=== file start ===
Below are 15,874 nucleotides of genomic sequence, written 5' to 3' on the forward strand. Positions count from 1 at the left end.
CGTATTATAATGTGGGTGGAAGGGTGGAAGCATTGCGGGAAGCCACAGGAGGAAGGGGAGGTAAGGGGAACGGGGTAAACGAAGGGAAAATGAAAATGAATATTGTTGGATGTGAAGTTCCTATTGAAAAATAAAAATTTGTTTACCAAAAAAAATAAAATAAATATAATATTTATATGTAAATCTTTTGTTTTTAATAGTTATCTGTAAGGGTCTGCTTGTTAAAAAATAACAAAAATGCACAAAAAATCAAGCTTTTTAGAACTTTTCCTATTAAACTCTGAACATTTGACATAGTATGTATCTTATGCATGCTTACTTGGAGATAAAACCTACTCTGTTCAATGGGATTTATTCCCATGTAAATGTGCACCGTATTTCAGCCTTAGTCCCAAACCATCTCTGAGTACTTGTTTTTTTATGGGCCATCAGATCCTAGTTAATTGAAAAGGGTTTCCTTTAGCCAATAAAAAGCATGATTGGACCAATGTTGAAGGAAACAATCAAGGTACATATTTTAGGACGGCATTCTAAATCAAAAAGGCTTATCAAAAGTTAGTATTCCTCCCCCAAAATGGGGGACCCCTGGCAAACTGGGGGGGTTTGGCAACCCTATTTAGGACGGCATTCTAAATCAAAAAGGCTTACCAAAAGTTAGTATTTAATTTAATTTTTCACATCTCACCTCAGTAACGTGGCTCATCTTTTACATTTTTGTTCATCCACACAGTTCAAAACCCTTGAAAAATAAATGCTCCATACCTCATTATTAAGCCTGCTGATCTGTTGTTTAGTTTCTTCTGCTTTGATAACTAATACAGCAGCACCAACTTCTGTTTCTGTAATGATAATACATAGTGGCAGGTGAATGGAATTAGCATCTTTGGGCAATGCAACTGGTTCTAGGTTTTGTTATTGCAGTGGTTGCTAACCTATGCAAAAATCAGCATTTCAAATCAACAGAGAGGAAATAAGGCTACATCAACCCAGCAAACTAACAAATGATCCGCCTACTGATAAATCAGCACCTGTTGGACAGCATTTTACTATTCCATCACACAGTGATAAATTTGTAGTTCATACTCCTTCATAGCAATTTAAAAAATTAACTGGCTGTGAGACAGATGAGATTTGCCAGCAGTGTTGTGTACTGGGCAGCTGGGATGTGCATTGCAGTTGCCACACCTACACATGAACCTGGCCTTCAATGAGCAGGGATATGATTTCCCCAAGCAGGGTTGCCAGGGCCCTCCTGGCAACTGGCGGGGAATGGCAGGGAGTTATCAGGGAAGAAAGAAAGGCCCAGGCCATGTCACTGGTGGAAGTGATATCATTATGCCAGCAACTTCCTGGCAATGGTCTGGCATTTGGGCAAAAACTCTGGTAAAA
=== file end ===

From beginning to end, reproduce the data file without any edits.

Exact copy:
Below are 15,874 nucleotides of genomic sequence, written 5' to 3' on the forward strand. Positions count from 1 at the left end.
CGTATTATAATGTGGGTGGAAGGGTGGAAGCATTGCGGGAAGCCACAGGAGGAAGGGGAGGTAAGGGGAACGGGGTAAACGAAGGGAAAATGAAAATGAATATTGTTGGATGTGAAGTTCCTATTGAAAAATAAAAATTTGTTTACCAAAAAAAATAAAATAAATATAATATTTATATGTAAATCTTTTGTTTTTAATAGTTATCTGTAAGGGTCTGCTTGTTAAAAAATAACAAAAATGCACAAAAAATCAAGCTTTTTAGAACTTTTCCTATTAAACTCTGAACATTTGACATAGTATGTATCTTATGCATGCTTACTTGGAGATAAAACCTACTCTGTTCAATGGGATTTATTCCCATGTAAATGTGCACCGTATTTCAGCCTTAGTCCCAAACCATCTCTGAGTACTTGTTTTTTTATGGGCCATCAGATCCTAGTTAATTGAAAAGGGTTTCCTTTAGCCAATAAAAAGCATGATTGGACCAATGTTGAAGGAAACAATCAAGGTACATATTTTAGGACGGCATTCTAAATCAAAAAGGCTTATCAAAAGTTAGTATTCCTCCCCCAAAATGGGGGACCCCTGGCAAACTGGGGGGGTTTGGCAACCCTATTTAGGACGGCATTCTAAATCAAAAAGGCTTACCAAAAGTTAGTATTTAATTTAATTTTTCACATCTCACCTCAGTAACGTGGCTCATCTTTTACATTTTTGTTCATCCACACAGTTCAAAACCCTTGAAAAATAAATGCTCCATACCTCATTATTAAGCCTGCTGATCTGTTGTTTAGTTTCTTCTGCTTTGATAACTAATACAGCAGCACCAACTTCTGTTTCTGTAATGATAATACATAGTGGCAGGTGAATGGAATTAGCATCTTTGGGCAATGCAACTGGTTCTAGGTTTTGTTATTGCAGTGGTTGCTAACCTATGCAAAAATCAGCATTTCAAATCAACAGAGAGGAAATAAGGCTACATCAACCCAGCAAACTAACAAATGATCCGCCTACTGATAAATCAGCACCTGTTGGACAGCATTTTACTATTCCATCACACAGTGATAAATTTGTAGTTCATACTCCTTCATAGCAATTTAAAAAATTAACTGGCTGTGAGACAGATGAGATTTGCCAGCAGTGTTGTGTACTGGGCAGCTGGGATGTGCATTGCAGTTGCCACACCTACACATGAACCTGGCCTTCAATGAGCAGGGATATGATTTCCCCAAGCAGGGTTGCCAGGGCCCTCCTGGCAACTGGCGGGGAATGGCAGGGAGTTATCAGGGAAGAAAGAAAGGCCCAGGCCATGTCACTGGTGGAAGTGATATCATTATGCCAGCAACTTCCTGGCAATGGTCTGGCATTTGGGCAAAAACTCTGGTAAAA